Promoting Connectedness Can Help Prevent Suicide

Suicide is a public health problem that impacts all of us. It’s the tenth leading cause of death in the United States and the second leading cause of death in the world for those aged 15-24 years. Each suicide has devastating effects and intimately affects > 6 other people. And for every suicide death there are approximately 25 non-fatal suicide attempts (SAMHSA 2019).  

While these statistics are alarming, we can’t lose sight of the fact that suicide is preventable. The New York State of Mental Health’s Suicide Prevention Center is committed to preventing suicide and saving lives. Our work supports two main approaches to preventing suicides. First, we invest in increasing access to high quality crisis and mental health services for those at high risk, getting them the help they need—so called “downstream” prevention. But we also support programs that seek to leave individuals less vulnerable to becoming suicidal in the first place–”upstream” prevention that usually involves increasing “protective factors,” factors known to decrease suicide risk like having trusted adults to turn to when distressed. 

Building and Maintaining Connection 

If there is any silver lining to the pandemic, it may be that it has highlighted the fundamental importance of connection to mental health and wellness. Being able to connect with someone you trust and knowing that they will listen (nonjudgmentally) and support you is crucial for our mental wellness because social support can leave us more resilient in the face of stress. The Center for Disease Control and Prevention has reported that substantial evidence supports the view that connectedness between persons reduces risk of suicidal behavior. General measures of social integration (e.g., number of friends, higher frequency of social contact, low levels of social isolation or loneliness) have been found to be protective against suicidal thoughts and behaviors. Maintaining a strong and trusted social network is important for our mental wellness.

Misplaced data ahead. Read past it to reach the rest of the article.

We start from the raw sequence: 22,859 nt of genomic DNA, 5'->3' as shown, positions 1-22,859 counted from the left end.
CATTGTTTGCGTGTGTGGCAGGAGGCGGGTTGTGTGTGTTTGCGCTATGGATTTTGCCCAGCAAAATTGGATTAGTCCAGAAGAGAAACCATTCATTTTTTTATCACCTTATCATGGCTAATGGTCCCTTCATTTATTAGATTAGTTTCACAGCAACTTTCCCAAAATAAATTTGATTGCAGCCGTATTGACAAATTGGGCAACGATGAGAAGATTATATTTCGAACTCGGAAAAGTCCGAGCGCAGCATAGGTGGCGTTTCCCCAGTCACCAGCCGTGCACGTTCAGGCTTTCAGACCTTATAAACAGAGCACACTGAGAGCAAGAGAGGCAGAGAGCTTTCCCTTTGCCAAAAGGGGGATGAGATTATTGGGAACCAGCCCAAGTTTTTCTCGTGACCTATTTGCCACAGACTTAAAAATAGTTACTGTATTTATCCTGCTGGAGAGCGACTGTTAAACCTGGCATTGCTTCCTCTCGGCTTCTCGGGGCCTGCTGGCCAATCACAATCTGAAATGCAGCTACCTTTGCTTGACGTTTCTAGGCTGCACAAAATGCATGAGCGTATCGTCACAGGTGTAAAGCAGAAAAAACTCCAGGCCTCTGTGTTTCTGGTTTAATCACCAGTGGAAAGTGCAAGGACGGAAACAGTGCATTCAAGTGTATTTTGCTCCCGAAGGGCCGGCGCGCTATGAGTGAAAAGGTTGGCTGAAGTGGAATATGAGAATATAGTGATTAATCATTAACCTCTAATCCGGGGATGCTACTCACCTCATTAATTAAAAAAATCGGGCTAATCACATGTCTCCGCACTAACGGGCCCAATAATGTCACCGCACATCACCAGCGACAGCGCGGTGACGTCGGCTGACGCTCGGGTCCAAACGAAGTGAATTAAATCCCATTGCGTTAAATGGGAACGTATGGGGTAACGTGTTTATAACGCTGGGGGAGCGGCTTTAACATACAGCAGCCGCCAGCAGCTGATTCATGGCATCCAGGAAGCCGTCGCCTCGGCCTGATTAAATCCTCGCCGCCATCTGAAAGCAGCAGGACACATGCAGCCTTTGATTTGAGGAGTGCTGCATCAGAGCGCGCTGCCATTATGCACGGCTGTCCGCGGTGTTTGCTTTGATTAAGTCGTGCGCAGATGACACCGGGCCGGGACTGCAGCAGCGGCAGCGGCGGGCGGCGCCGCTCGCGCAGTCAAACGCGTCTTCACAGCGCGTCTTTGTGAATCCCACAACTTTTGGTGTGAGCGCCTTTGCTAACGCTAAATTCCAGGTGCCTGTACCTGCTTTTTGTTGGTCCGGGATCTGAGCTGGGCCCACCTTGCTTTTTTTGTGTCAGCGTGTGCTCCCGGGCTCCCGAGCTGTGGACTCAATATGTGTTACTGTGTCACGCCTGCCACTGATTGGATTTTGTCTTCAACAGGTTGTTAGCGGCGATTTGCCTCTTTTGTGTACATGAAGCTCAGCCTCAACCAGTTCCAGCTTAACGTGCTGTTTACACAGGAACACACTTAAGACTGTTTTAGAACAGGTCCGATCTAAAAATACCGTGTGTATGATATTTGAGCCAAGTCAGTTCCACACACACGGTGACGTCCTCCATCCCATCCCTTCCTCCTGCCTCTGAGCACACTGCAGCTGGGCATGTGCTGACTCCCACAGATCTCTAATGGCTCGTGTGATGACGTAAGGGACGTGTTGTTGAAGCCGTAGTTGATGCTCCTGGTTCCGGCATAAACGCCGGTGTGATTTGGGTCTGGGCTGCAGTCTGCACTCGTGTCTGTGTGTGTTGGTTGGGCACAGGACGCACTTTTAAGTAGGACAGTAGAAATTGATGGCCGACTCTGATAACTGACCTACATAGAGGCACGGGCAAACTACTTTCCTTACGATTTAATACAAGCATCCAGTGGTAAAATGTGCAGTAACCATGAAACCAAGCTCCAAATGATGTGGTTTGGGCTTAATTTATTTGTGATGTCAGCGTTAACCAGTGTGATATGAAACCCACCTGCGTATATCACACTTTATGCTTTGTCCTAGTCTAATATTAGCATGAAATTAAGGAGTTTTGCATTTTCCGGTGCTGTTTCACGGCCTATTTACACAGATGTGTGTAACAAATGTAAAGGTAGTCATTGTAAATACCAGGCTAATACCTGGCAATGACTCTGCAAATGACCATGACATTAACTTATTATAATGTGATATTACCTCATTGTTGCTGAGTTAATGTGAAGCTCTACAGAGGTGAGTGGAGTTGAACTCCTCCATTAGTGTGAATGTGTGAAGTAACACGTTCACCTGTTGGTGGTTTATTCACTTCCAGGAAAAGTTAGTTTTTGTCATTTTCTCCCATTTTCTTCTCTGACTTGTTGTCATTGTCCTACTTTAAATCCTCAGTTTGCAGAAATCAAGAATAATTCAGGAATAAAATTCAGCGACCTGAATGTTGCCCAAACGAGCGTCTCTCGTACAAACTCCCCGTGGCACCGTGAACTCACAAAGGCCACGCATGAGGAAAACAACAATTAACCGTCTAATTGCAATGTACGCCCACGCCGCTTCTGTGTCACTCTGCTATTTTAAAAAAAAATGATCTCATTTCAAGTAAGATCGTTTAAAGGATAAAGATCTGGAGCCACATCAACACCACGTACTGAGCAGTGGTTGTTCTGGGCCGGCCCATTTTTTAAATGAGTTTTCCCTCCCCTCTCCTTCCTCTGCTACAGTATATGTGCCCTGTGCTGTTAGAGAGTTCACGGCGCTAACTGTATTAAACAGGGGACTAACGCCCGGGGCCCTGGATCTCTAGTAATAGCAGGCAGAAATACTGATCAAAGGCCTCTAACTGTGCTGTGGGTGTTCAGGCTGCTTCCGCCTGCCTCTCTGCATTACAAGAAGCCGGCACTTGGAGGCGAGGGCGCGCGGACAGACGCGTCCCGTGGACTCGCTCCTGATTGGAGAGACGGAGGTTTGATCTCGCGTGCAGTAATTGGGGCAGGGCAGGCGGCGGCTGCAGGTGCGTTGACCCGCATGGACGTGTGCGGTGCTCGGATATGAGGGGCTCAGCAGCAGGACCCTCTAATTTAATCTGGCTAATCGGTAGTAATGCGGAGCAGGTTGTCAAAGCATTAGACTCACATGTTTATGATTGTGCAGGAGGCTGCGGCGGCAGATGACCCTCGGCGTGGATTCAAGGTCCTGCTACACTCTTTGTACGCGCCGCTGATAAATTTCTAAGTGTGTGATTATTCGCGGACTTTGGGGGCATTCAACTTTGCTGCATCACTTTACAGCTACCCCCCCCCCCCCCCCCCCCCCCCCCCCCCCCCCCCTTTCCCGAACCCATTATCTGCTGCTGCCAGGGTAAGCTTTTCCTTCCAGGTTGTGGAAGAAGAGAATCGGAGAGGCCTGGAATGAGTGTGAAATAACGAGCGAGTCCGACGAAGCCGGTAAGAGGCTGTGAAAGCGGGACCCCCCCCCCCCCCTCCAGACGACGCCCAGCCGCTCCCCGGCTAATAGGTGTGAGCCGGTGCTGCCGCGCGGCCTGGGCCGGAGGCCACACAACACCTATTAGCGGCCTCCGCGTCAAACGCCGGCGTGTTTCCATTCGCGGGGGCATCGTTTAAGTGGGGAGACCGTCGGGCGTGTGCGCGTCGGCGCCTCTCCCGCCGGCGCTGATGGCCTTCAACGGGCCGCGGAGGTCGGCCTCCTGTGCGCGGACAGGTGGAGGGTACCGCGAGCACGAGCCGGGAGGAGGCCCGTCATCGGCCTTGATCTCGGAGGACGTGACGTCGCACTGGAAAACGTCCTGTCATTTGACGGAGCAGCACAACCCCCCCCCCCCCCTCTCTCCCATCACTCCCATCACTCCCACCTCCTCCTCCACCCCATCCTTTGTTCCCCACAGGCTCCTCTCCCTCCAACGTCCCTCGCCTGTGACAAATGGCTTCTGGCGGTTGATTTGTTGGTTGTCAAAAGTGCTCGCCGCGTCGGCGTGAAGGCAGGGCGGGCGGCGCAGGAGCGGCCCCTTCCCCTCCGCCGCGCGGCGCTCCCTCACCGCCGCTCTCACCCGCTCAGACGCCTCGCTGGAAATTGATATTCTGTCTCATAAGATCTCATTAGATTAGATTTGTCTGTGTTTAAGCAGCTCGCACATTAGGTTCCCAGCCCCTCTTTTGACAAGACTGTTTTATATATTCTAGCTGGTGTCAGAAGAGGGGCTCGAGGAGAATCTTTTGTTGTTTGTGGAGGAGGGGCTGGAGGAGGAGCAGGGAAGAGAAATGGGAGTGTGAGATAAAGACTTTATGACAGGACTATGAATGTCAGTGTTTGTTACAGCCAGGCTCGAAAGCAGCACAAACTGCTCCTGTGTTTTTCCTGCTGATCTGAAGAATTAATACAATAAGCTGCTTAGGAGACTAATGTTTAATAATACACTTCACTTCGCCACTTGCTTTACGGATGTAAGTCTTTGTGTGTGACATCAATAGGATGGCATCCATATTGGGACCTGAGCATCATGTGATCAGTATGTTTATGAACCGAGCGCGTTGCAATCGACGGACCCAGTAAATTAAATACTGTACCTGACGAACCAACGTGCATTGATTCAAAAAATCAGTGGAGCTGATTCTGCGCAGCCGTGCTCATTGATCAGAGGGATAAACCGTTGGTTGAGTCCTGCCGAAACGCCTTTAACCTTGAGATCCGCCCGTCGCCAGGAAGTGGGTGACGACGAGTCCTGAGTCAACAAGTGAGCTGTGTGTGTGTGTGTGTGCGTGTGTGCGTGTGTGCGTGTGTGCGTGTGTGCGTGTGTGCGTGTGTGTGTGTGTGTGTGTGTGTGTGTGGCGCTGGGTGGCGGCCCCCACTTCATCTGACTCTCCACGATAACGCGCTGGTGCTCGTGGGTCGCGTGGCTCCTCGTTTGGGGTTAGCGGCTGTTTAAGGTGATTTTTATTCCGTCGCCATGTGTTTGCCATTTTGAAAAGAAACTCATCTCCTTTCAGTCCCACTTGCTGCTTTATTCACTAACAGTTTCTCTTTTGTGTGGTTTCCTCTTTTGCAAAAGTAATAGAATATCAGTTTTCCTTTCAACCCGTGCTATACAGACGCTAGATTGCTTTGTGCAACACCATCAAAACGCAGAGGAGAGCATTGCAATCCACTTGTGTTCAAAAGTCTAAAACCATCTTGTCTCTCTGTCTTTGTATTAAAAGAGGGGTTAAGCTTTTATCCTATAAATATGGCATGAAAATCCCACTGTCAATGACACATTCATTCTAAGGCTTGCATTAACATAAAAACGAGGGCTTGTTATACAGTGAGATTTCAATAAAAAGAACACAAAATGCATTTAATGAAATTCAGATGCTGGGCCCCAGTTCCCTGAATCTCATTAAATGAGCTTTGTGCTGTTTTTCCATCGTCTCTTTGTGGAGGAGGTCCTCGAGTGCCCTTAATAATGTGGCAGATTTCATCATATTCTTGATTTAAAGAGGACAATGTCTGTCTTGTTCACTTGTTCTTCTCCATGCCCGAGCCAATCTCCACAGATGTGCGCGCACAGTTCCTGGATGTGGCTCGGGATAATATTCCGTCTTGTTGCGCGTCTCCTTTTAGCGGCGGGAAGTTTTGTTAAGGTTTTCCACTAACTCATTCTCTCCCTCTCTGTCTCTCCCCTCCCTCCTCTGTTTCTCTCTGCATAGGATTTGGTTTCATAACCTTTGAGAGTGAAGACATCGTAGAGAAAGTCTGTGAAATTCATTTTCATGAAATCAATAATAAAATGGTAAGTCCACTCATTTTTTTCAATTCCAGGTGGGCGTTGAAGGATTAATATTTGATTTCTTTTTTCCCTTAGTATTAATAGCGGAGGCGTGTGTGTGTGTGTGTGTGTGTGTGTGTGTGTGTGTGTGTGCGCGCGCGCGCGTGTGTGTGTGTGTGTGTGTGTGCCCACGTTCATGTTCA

Connectedness isn’t only important on the individual level – many people have looked toward groups and organizations for support, and studies have shown that connectedness of people to their trusted organization has protected against suicidal thoughts and behaviors. Examples of groups and organizations are schools, universities, workplaces, community centers, and churches or other religious or spiritual organizations. A strong connection to a group can help increase a person’s sense of belonging, and provide a sense of personal value, as well as offer access to a larger source of support that can monitor each other’s behavior and take responsibility for each other’s wellbeing. 

Take Action 

If we’re going to prevent suicide, we need to support healthy interpersonal relationships and build caring communities. We need to remove social barriers to help-seeking for those in-need, so people who might be at-risk for suicide will be less likely to engage in life-threatening behaviors. This can ultimately help promote positive health and well-being in our communities and lower the risk of suicidal behavior. 

For more information about connectedness and to be able to identify warning signs of suicide and better understand how to start a conversation about suicide, view the resources listed below: